A QUARTER of Scotland’s beavers could be “shipped to England” as Nature Scots plans to export up to 112 of the dam-building creatures south of the border, new statistics have revealed.

The Scottish Government declared beavers as a protected species, but the Nature Scot agency has since allowed one fifth of the population to be killed in 2019.

Parliamentary records have now revealed that Nature Scot is planning a wholesale export of up to 112 beavers to England, some of which are being held in a holding facility before they can be reunited with their families south of the border.

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Environment Secretary Roseanna Cunningham has confirmed to Scottish Greens’ environment spokesperson, Mark Ruskell that “requests for the supply of beavers to populate projects in England and Wales do not routinely come directly to Nature Scot”.

But she added that “Nature Scot works in collaboration with a beaver consultant and with Natural England and Natural Resources Wales.”

Ms Cunningham confirmed that 16 different projects have earmarked up to 112 Scottish beavers to be shipped south of the border and have “been granted release licences from Natural England with Nature Scot agreeing that animals can be sourced from Tayside”.

Mr Ruskell said: “While exile is better than execution, this bizarre situation is what happens when a government wants to simultaneously protect and eradicate an animal from our country.

“The fact is there are farmers and nature reserves in Scotland who would welcome beaver populations. Instead we are exporting these creatures en masse. Beavers are native to Scotland, we should be translocating them across the country so we can build a healthy population here.

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"Translocated beavers could bring eco-tourism to new areas of Scotland, while restoring the nature rich wetlands we need to protect against floods. Beavers are nature’s expert engineers, they are needed at home in Scotland and shouldn’t be shot or shipped to England.”

Nature Scot has disputed the 112 figure, insisting that only a handful of the animals have been trapped and shipped south of the border this year.

Between 25 August and 5 September this year, 16 beavers were trapped in Tayside under licence from Nature Scot. One animal was re-released locally, 11have been released in England, and four are currently at a holding facility until trapping of the family group is completed. Following this, the families will be moved to another release project in England.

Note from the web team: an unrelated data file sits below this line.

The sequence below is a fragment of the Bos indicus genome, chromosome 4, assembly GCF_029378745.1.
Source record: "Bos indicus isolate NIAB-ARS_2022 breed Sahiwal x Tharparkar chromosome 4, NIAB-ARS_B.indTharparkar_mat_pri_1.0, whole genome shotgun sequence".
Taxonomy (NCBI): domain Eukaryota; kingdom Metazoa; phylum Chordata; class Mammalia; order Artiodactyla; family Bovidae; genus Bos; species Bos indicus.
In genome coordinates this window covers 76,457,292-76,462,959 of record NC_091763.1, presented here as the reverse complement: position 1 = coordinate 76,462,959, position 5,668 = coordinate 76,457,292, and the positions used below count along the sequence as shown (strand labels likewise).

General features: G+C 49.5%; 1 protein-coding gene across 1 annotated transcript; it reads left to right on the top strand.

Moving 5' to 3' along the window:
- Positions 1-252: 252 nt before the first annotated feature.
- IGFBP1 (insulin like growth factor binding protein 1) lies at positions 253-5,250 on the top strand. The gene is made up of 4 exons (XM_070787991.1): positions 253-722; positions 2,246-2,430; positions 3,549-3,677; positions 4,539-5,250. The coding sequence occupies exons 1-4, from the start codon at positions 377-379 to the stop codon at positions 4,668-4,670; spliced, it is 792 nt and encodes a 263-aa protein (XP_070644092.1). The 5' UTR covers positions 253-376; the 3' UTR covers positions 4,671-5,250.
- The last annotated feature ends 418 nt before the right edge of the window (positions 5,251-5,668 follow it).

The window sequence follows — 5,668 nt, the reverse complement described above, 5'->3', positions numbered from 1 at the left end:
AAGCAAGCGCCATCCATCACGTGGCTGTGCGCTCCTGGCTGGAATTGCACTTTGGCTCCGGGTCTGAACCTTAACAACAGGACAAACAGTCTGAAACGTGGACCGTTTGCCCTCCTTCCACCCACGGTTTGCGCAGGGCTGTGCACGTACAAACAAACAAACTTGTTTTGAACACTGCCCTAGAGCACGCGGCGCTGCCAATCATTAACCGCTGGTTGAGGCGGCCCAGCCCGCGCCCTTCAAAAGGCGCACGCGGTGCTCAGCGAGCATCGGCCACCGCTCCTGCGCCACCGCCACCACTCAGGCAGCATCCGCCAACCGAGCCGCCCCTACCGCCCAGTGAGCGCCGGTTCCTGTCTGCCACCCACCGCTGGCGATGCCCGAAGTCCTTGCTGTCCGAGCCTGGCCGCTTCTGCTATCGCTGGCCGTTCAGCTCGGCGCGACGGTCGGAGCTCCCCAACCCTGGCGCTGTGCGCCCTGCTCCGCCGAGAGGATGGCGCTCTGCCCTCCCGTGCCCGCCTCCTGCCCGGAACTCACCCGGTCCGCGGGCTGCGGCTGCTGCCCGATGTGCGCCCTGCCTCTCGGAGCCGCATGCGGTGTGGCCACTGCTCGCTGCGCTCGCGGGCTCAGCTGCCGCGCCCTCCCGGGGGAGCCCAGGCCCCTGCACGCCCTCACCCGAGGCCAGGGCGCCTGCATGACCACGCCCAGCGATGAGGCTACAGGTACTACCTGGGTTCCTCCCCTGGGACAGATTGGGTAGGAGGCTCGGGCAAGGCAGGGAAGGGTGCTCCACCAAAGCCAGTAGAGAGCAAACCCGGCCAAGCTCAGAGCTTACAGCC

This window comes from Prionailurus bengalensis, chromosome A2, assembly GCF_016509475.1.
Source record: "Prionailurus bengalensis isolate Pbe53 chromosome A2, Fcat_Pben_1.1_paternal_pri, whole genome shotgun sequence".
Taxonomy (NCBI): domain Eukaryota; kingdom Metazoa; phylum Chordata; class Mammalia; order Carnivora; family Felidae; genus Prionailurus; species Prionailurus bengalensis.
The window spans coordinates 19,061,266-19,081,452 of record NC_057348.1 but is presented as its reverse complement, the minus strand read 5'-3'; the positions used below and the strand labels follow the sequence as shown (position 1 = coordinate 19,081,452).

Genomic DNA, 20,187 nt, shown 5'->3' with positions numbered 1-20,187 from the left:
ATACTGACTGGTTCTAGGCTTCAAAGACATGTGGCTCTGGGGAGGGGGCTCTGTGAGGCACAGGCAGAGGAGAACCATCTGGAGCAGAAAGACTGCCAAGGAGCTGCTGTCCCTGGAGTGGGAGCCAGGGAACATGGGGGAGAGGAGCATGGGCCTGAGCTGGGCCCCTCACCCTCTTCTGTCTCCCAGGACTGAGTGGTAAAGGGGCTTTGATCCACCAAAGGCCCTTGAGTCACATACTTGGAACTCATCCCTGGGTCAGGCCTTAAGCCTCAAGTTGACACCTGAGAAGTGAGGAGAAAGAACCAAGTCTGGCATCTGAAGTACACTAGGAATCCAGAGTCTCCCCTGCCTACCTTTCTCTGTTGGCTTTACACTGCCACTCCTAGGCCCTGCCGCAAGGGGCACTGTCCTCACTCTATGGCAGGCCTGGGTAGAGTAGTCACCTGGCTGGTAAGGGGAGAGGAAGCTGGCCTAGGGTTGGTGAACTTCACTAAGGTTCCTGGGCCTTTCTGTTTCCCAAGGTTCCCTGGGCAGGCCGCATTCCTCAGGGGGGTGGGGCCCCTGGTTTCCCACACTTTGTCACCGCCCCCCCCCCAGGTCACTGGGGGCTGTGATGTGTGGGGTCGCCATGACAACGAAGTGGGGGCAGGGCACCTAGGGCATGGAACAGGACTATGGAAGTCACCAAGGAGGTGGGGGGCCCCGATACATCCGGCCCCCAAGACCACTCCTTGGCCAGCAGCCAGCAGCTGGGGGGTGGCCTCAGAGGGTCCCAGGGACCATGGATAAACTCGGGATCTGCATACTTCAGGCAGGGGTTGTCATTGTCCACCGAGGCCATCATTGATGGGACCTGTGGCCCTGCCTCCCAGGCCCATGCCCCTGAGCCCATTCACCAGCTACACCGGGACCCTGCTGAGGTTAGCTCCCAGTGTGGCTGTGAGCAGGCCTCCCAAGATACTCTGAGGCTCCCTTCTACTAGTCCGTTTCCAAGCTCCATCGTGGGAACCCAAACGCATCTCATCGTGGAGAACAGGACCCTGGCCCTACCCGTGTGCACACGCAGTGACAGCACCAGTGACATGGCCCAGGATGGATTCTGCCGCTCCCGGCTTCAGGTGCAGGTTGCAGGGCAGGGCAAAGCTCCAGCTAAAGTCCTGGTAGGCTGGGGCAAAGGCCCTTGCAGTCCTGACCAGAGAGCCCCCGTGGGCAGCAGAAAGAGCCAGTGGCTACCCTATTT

A Nature Scot spokeswoman said: “We continue to work with partners on a range of measures – including mitigation, trapping and translocation - to lessen the impact beavers are having and reduce the need for control measures.

“In 2019, 19 beavers were trapped and translocated to Knapdale and England. This year, in response to concerns expressed by some members of the Scottish Beaver Forum and others regarding the level of lethal control of beavers in 2019, we are putting even greater effort into trapping animals for translocation and moving them to conservation projects in England.

"The quoted figure of 112 is incorrect. Since trapping started in August a total of 15 beavers have been successfully trapped and translocated.

“We continue to look into opportunities for conservation translocations within and on the edge of beavers’ existing range in the Tay and Forth catchments. These must be carefully planned, and local stakeholders consulted, as part of the Scottish Code for Conservation Translocations.”


The Scottish Wildlife Trust has welcomed beavers being moved in order to reduce the liklihood of the animals being culled but has claimed there are other parts of Scotland that the creatures could be sent.

Sarah Robinson, director of conservation at the Scottish Wildlife Trust, said: “We welcome movement of beavers away from high conflict areas in Tayside to support trial reintroductions. This will help beavers become established in other areas, contribute to a thriving population throughout Britain and reduce the need for lethal control.  

“However, it is disappointing that more than a year after beavers were given protected species status here in Scotland, the only locations that they can currently be moved to are in England."

She added: "While beavers are slowly expanding their range from Tayside into new territories, giving them a helping hand could make an important contribution to reversing biodiversity loss at the pace required to deal with the crisis facing nature.  

“Huge areas of Scotland could support beavers with little conflict, creating substantial benefits for both wildlife and people. We believe the Scottish Government should allow releases into other parts of Scotland in the near future, as part of a forward-looking strategy for the species.”